BUMBLE BEES
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Thread: BUMBLE BEES

  1. #1
    Join Date
    Feb 2015
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    South Western Ohio
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    81

    Default BUMBLE BEES

    Ever since starting up my two colonies, I have noticed a large increase in the Bumble Bee population. There is a slight uptick in Carpenter bees as well. I am not complaining as they seem so docile and are a joy to watch working the flower gardens we have in our yard. They are large and move slowly so one can really observe what they are doing. To compare BB with HB is like comparing a Humvee to a Ferrari. Just a great lumbering creature.

    Not posting a question, just my observations.
    Tim
    "Amateurs built the Ark; Professionals built the "Titanic".

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  3. #2
    Join Date
    Mar 2015
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    Derry, New Hampshire
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    Default Re: BUMBLE BEES

    I have a huge increase in bumbles this year also. funny to watch honeybees methodically working a bush and then a bumble comes crashing in like a drunken sailor

  4. #3
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    Jun 2014
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    West Jordan, UT, USA
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    Default Re: BUMBLE BEES

    Quote Originally Posted by kaizen View Post
    then a bumble comes crashing in like a drunken sailor
    too much mead in that colony

  5. #4
    Join Date
    Jun 2014
    Location
    Trousdale County, Tennessee
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    681

    Default Re: BUMBLE BEES

    They are a nice addition due to not monopollinating like honeybees. They ramble from species bloom to species bloom. The LOVE bee balm.

  6. #5
    Join Date
    Jun 2015
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    Deep Brook, NS, Canada
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    578

    Default Re: BUMBLE BEES

    Ever since starting up my two colonies, I have noticed a large increase in the Bumble Bee population.
    Hope that happens when my bees get here. I have seen very few bees of any sort around here this year, maybe because of the bad Winter. I understand that native pollinators are better at pollinating some native plants, so we need them too.

  7. #6
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    Aug 2002
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    Nehawka, Nebraska USA
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    53,748

    Default Re: BUMBLE BEES

    "A rising tide lifts all boats"--Henry B. F. McFarland, January 20, 1910

    I'm sure some of it when you start is that you notice bees, but as I move beehives into an area I see this also. The other bees seem to thrive around each other as they each fill a niche.
    Michael Bush bushfarms.com/bees.htm "Everything works if you let it." ThePracticalBeekeeper.com 42y 40h 39yTF

  8. #7
    Join Date
    May 2012
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    Sacramento, CA, USA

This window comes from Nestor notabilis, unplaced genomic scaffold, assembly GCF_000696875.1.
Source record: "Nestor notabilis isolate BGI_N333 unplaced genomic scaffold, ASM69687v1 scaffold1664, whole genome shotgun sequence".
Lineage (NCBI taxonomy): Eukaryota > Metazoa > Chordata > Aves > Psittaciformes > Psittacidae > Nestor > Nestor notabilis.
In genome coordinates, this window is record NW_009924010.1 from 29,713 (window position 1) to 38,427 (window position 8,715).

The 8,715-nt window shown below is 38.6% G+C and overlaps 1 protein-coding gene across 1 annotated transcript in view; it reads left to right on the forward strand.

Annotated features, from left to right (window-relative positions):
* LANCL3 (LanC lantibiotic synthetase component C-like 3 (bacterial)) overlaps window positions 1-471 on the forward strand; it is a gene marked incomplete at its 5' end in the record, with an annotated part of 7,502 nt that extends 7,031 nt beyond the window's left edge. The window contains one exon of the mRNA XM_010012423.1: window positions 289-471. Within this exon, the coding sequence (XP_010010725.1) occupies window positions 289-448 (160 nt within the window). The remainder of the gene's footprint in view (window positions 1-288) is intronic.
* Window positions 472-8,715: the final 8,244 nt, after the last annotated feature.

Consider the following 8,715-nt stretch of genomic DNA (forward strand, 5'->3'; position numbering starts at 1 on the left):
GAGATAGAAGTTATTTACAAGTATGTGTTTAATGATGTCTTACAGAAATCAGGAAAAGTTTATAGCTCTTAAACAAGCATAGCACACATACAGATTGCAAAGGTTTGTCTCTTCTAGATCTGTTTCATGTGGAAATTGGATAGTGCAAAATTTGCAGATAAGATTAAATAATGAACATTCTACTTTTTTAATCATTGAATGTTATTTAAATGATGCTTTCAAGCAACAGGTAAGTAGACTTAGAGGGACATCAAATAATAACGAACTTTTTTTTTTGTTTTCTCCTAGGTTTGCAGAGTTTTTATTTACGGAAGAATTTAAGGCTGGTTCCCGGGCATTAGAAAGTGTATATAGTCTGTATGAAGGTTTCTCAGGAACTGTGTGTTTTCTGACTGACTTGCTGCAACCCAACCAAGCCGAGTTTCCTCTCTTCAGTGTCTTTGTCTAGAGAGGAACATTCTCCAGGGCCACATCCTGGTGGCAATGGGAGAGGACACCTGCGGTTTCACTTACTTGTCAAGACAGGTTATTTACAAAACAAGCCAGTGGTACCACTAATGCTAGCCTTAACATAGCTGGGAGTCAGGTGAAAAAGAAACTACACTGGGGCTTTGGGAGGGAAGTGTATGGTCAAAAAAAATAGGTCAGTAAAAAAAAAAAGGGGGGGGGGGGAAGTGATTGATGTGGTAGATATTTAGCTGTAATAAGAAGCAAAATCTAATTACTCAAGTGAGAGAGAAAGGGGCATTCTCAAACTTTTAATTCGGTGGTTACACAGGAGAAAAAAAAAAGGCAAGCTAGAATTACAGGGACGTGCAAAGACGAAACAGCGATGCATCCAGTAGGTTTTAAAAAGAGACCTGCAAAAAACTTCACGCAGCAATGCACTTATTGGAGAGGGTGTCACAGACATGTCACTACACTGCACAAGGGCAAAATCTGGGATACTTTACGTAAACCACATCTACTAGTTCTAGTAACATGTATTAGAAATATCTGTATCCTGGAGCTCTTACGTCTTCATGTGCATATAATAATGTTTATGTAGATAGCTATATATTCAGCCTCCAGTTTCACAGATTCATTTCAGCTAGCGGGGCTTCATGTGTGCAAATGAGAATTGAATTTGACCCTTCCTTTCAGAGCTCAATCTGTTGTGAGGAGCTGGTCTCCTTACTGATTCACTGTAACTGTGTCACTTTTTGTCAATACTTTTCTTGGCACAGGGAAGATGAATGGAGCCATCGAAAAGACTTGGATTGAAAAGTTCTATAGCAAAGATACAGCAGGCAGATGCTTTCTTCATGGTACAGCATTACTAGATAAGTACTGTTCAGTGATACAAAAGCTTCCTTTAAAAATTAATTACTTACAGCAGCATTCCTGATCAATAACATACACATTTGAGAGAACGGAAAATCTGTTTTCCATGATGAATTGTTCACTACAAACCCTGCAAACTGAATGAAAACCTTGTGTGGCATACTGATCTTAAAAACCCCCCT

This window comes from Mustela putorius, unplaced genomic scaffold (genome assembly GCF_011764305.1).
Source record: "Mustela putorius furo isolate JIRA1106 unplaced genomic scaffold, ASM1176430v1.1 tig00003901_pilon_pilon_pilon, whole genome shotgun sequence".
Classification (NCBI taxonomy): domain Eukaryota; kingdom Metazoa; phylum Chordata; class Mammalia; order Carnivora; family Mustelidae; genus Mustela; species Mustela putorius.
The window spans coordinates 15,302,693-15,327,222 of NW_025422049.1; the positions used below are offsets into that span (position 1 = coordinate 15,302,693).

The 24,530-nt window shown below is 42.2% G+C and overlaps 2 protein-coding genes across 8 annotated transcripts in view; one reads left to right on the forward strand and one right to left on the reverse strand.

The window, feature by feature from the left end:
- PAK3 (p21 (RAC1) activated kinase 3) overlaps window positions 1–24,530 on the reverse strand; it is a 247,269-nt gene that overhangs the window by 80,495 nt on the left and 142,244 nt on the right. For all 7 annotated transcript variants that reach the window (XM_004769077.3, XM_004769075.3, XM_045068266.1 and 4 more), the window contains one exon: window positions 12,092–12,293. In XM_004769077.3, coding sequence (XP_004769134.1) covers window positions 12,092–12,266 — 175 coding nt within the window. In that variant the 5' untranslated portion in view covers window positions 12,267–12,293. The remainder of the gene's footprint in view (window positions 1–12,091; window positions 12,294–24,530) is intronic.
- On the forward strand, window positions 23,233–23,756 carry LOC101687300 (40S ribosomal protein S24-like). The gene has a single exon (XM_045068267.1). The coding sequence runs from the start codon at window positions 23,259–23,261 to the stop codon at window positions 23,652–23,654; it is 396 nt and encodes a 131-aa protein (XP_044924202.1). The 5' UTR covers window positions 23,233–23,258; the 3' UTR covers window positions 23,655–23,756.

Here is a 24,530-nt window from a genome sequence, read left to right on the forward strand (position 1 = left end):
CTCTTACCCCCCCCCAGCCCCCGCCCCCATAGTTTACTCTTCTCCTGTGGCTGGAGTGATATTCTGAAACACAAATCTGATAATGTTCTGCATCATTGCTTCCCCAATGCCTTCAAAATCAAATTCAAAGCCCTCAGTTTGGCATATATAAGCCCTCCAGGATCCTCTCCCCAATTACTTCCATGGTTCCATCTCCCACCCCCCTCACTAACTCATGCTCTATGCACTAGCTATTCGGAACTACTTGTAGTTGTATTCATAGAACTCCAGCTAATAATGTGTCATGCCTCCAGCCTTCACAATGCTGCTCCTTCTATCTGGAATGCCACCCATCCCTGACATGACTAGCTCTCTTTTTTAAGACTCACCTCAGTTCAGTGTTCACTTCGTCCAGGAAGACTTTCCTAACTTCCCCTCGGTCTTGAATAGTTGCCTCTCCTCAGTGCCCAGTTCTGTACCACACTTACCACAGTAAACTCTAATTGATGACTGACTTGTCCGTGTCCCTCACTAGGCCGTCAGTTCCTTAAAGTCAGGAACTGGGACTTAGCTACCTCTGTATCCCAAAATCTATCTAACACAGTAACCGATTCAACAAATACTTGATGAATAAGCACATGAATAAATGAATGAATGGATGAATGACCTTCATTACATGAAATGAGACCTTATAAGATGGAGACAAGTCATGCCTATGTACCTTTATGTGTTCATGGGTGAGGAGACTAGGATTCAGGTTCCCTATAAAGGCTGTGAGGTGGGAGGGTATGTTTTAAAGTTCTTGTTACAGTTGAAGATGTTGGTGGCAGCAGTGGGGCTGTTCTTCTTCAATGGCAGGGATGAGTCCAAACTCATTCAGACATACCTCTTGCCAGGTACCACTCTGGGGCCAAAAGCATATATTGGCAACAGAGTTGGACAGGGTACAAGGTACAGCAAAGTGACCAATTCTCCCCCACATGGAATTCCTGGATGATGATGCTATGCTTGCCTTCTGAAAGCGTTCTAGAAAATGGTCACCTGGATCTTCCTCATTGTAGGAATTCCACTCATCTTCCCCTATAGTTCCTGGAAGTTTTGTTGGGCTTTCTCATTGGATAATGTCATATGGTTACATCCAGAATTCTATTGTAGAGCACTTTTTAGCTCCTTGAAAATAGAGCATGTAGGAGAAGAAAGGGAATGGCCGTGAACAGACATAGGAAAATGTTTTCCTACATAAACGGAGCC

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    5,457

    Default Re: BUMBLE BEES

    I had a carpenter bee fly into the day care house when I was picking up my boy a few weeks ago, the owner kind of freaked out but said he'd take care of it later. Luckily she flew down to a lower window right before I left so I scooped her off the window into my hands and let her back outside.

  9. #8
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    May 2015
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    Champaign, Illinois
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    Default Re: BUMBLE BEES

    For several years I've been building up pollinator gardens in my yard. Really didn't plan it that way but what survived was a lot of bee balm, daisies, sunflowers, and quite a few species that attract birds and bees. I watched the flowers and once I got backyard bees I noticed that there are all types of native bees visiting the garden and my bird baths for water. Could have something to do with all the combs and boxes I have been cleaning and working on in the backyard....and the six bee hives back there. Maybe I just never noticed them all there.

  10. #9
    Join Date
    Jul 2015
    Location
    Oslo, Norway
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    41

    Default Re: BUMBLE BEES

    I think beekeepers notice the flowers and other pollinators more than others. I have not started yet, but man my wife is tired of hearing about my observations. Speaking of which. I have noticed that bumble bees are very attracted to my oregano. When I watch them in the evenings they seem to be sleeping on and under the flowers. They are very sluggish if they even move. Are they dying? Are they drunk?

  11. #10
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    May 2015
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    Default Re: BUMBLE BEES

    Quote Originally Posted by Michael Bush View Post
    "A rising tide lifts all boats"--Henry B. F. McFarland, January 20, 1910

    I'm sure some of it when you start is that you notice bees, but as I move beehives into an area I see this also. The other bees seem to thrive around each other as they each fill a niche.
    I was looking and looking for bees and not seeing them for years. Was sort of upset too. Put bird baths out, kept them full, and one day it happened. There was a ring of honeybees getting water. That got me thinking hey, maybe it's not "the end". Turns out there was a feral colony in the neighbor's hollow tree. Beek came and took them bees and then I was not seeing them again.